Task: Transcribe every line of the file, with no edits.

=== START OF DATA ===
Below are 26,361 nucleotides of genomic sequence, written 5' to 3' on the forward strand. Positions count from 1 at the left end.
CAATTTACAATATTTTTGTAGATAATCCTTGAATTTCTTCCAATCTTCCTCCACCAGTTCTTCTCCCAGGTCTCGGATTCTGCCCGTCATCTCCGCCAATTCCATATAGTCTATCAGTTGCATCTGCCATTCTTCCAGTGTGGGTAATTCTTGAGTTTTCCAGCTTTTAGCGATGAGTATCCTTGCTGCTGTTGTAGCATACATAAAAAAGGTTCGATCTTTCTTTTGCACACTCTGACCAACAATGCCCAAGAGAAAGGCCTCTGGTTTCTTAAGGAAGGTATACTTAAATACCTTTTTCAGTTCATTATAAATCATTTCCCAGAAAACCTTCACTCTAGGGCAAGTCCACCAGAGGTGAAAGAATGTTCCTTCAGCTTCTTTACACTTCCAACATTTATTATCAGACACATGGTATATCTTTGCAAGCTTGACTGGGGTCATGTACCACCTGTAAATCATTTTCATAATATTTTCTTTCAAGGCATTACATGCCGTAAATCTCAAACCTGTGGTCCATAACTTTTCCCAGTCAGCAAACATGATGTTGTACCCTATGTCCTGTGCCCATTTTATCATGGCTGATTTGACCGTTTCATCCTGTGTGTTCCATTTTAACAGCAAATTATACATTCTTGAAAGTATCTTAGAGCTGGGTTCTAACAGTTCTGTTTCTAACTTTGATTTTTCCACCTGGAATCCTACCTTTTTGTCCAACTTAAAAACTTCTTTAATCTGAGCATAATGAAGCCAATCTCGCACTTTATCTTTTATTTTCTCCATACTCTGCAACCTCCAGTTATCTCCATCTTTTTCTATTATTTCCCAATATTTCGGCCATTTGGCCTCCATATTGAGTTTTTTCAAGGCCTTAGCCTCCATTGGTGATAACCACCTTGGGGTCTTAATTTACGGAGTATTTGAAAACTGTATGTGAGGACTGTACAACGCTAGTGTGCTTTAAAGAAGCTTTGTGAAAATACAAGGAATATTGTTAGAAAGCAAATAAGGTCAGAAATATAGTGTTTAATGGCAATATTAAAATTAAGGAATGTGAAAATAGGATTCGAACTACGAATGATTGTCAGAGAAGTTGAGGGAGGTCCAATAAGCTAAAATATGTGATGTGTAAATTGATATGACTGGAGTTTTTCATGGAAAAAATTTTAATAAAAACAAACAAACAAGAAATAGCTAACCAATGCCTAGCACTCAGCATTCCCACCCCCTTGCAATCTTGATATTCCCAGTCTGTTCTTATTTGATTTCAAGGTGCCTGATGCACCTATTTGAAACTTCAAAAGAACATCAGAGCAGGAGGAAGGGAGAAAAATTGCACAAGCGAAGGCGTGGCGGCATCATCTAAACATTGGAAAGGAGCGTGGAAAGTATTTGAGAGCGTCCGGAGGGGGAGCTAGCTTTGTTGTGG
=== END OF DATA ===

Below are 26,361 nucleotides of genomic sequence, written 5' to 3' on the forward strand. Positions count from 1 at the left end.
CAATTTACAATATTTTTGTAGATAATCCTTGAATTTCTTCCAATCTTCCTCCACCAGTTCTTCTCCCAGGTCTCGGATTCTGCCCGTCATCTCCGCCAATTCCATATAGTCTATCAGTTGCATCTGCCATTCTTCCAGTGTGGGTAATTCTTGAGTTTTCCAGCTTTTAGCGATGAGTATCCTTGCTGCTGTTGTAGCATACATAAAAAAGGTTCGATCTTTCTTTTGCACACTCTGACCAACAATGCCCAAGAGAAAGGCCTCTGGTTTCTTAAGGAAGGTATACTTAAATACCTTTTTCAGTTCATTATAAATCATTTCCCAGAAAACCTTCACTCTAGGGCAAGTCCACCAGAGGTGAAAGAATGTTCCTTCAGCTTCTTTACACTTCCAACATTTATTATCAGACACATGGTATATCTTTGCAAGCTTGACTGGGGTCATGTACCACCTGTAAATCATTTTCATAATATTTTCTTTCAAGGCATTACATGCCGTAAATCTCAAACCTGTGGTCCATAACTTTTCCCAGTCAGCAAACATGATGTTGTACCCTATGTCCTGTGCCCATTTTATCATGGCTGATTTGACCGTTTCATCCTGTGTGTTCCATTTTAACAGCAAATTATACATTCTTGAAAGTATCTTAGAGCTGGGTTCTAACAGTTCTGTTTCTAACTTTGATTTTTCCACCTGGAATCCTACCTTTTTGTCCAACTTAAAAACTTCTTTAATCTGAGCATAATGAAGCCAATCTCGCACTTTATCTTTTATTTTCTCCATACTCTGCAACCTCCAGTTATCTCCATCTTTTTCTATTATTTCCCAATATTTCGGCCATTTGGCCTCCATATTGAGTTTTTTCAAGGCCTTAGCCTCCATTGGTGATAACCACCTTGGGGTCTTAATTTACGGAGTATTTGAAAACTGTATGTGAGGACTGTACAACGCTAGTGTGCTTTAAAGAAGCTTTGTGAAAATACAAGGAATATTGTTAGAAAGCAAATAAGGTCAGAAATATAGTGTTTAATGGCAATATTAAAATTAAGGAATGTGAAAATAGGATTCGAACTACGAATGATTGTCAGAGAAGTTGAGGGAGGTCCAATAAGCTAAAATATGTGATGTGTAAATTGATATGACTGGAGTTTTTCATGGAAAAAATTTTAATAAAAACAAACAAACAAGAAATAGCTAACCAATGCCTAGCACTCAGCATTCCCACCCCCTTGCAATCTTGATATTCCCAGTCTGTTCTTATTTGATTTCAAGGTGCCTGATGCACCTATTTGAAACTTCAAAAGAACATCAGAGCAGGAGGAAGGGAGAAAAATTGCACAAGCGAAGGCGTGGCGGCATCATCTAAACATTGGAAAGGAGCGTGGAAAGTATTTGAGAGCGTCCGGAGGGGGAGCTAGCTTTGTTGTGG